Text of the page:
It’s not that I can’t publish, I am simply not publishing. There were a few days at the end of September that got interrupted by various things and my forward motion stopped. The trick for me is how to use inertia for good. Like most of us I am driven by habit. When I am moving forward and inertia is in my favor it is easy to write, meditate, set goals, exercise, publish and more. It is simply something I do.

How do I turn it around so I can take all my unpublished posts and set them free?

If I have learned anything this year it is all about setting goals and acting on them. I have discovered the best way for me is writing goals down on paper first. Yearly, monthly, weekly and daily goals. Then I review and update those goals at least a few times a week. Yes, I have used just about every ToDo app out there, but they are tools to use once I have set the goals and tasks down on paper. From there I can use Wunderlist, ToDoist or Clear. They are great, but the regular act of writing and reviewing is what keeps my goals fresh, top of mind and actionable.

 

spark-notebook

I kept a Spark Notebook with all my goals this year. It was only a six month notebook and once I hit the end of June my goals and focus for the year softened. At this point I’ve been counting down the days until my 2016 Spark Notebook arrives in the mail.

This weekend the mail brought good things. My new 12 month notebook is here! It’s time to get the pen out and set some goals. I’ve got some publishing to do and I need inertia on my side.

That Time I Wrote 100,000 Words @750words At A Time

750 words history

I hit a major milestone last week. Since February I’ve written more than 100,000 words. Let’s put that into perspective. According to Amazon’s Text Stats, the median length for all books is about 64,000 words. I have written enough to fill one novel and am halfway through a second. While I doubt many of my words are novel-worthy, I know there are a handful of great ideas buried in all the debris. More importantly, I’ve developed as a writer and found a discipline that has eluded me for years.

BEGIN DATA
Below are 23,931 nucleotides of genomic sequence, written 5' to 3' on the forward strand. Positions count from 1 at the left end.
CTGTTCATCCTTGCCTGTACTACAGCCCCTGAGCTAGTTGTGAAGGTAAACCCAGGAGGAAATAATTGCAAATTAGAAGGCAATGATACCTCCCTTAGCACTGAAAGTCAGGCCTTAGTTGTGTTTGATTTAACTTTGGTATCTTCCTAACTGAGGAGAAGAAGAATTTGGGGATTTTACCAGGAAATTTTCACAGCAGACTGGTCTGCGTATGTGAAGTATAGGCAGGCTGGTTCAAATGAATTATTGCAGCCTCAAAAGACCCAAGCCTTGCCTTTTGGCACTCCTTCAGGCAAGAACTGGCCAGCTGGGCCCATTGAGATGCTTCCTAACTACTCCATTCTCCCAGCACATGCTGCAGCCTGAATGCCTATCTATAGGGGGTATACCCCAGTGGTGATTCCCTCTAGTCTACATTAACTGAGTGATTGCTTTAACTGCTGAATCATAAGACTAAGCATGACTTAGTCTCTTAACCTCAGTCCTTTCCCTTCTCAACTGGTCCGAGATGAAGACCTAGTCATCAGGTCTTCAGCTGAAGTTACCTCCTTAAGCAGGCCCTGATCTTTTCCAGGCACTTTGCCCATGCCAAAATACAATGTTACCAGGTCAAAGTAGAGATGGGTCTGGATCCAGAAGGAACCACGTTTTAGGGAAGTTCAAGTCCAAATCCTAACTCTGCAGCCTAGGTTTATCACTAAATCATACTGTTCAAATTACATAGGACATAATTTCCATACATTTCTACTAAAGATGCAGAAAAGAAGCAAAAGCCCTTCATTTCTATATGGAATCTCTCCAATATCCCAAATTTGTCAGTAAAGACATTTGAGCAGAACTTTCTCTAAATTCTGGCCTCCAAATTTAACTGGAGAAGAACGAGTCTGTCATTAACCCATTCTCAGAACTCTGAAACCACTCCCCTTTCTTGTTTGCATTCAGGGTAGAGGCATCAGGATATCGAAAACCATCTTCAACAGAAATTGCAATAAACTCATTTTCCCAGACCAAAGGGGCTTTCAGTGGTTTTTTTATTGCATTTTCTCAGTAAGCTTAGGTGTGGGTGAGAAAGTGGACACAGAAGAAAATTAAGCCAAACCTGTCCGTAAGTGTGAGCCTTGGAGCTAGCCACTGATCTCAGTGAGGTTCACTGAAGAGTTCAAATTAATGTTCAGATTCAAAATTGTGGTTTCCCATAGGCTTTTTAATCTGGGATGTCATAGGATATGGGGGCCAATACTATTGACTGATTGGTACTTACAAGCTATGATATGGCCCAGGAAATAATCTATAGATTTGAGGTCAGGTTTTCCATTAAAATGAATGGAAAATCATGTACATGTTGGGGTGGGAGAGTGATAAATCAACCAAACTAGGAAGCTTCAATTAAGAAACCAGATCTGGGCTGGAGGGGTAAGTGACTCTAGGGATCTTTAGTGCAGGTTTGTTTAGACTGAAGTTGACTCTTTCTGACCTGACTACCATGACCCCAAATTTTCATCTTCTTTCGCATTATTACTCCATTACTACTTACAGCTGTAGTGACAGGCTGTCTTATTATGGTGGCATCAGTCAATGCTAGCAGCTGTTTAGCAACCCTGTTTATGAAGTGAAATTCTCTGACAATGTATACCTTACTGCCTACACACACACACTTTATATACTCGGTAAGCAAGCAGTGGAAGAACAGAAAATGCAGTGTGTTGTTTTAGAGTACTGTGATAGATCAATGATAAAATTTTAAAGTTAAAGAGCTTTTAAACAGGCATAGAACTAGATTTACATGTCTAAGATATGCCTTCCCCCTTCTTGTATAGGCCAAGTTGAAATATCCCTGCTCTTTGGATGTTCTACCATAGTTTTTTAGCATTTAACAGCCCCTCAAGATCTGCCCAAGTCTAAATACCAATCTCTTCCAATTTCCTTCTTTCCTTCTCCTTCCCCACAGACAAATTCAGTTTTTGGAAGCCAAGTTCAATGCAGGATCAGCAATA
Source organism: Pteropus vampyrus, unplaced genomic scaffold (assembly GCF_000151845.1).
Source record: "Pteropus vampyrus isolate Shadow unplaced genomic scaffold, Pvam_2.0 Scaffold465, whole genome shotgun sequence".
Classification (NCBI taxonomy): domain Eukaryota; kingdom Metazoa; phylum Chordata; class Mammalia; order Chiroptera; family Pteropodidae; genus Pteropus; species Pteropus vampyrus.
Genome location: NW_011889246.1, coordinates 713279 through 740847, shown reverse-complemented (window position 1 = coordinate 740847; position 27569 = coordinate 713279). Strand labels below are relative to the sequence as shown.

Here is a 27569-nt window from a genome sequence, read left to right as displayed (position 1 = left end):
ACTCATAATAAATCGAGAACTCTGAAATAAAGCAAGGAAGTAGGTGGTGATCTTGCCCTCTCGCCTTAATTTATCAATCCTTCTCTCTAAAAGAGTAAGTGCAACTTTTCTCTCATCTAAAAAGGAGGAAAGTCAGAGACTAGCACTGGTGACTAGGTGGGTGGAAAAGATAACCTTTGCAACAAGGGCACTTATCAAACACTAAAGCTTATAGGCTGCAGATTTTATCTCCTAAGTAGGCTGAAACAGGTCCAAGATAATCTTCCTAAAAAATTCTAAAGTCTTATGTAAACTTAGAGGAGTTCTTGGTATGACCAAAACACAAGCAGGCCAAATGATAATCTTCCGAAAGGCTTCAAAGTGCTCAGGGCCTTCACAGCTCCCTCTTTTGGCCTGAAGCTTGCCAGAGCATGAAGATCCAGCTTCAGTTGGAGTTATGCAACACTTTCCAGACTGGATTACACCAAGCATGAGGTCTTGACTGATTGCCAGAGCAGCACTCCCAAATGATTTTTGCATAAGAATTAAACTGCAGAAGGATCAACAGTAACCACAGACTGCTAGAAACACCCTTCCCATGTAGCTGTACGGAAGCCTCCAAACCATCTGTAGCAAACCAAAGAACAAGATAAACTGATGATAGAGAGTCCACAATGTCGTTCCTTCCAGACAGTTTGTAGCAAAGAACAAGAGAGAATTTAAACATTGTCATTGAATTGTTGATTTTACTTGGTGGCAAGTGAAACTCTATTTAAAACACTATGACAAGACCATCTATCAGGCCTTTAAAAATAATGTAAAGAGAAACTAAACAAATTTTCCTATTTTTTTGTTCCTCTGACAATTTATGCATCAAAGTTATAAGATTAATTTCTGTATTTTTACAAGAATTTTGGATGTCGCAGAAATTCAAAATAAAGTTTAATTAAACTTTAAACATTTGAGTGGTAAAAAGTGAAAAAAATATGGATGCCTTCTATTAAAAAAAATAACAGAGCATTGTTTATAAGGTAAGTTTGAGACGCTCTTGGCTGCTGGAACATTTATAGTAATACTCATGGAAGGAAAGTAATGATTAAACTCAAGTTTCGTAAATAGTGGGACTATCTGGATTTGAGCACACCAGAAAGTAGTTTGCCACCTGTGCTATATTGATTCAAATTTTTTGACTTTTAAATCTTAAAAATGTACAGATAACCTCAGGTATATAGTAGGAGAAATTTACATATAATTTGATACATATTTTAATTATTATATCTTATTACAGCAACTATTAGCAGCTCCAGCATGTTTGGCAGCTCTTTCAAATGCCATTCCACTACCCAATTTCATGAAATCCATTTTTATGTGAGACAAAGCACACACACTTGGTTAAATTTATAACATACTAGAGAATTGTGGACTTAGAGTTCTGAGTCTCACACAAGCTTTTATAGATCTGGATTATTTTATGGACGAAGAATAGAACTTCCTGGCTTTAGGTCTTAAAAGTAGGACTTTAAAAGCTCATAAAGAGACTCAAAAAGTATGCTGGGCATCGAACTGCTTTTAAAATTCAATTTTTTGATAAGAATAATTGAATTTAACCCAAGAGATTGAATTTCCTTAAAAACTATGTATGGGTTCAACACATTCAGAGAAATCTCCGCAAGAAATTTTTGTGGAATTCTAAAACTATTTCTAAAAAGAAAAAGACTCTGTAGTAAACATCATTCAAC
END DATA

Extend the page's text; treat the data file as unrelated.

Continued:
I’ve always liked to think of myself as a writer. Witty, pithy, insightful, sure, but with NOTHING to show for it. Like many would-be writers I talked about writing, i thought about writing, I bought moleskins, notebooks, dictation programs, apps, but the result was always the same. Nothing! Maybe a half a page here, a blog post there, but mostly an empty page and a mindful of half baked ideas.

So one big goal for 2015 was to write more. For the last few years I set up alerts, systems, and tricks to get me writing more. Some things worked and others not so much. I managed to write once or maybe twice a week at best, but my natural inertia kicked in and I would find reasons not to write. I needed something drastic. Actually I needed two things. First, make the time and second, make it a daily habit.

To accomplish the first I waged war on my own busyness. I reduced my information and social media diets considerably. I found ways to eliminate digital distractions. And I put down my damn phone. I was able to write three or four times a week, but I still wanted more. I wanted to write every single day.

Then I found the solution, 750words.com. I wrote about it here a few months back, but with 100,000 later I need to shout about it a little more. I started In February, committing to write 750 words every day. AND, I wrote every single day. After fighting my own procrastination and laziness it was astonishing. Writing is hard work. Churning out words takes discipline and at first much of what I wrote was terrible. Too personal. Too mundane. Too repetitive. But at a certain point I got a rhythm. Pieces started to flow together. It may not be great, but some of it was worthy of posting on my blog, worthy of sharing and worthy of asking for feedback.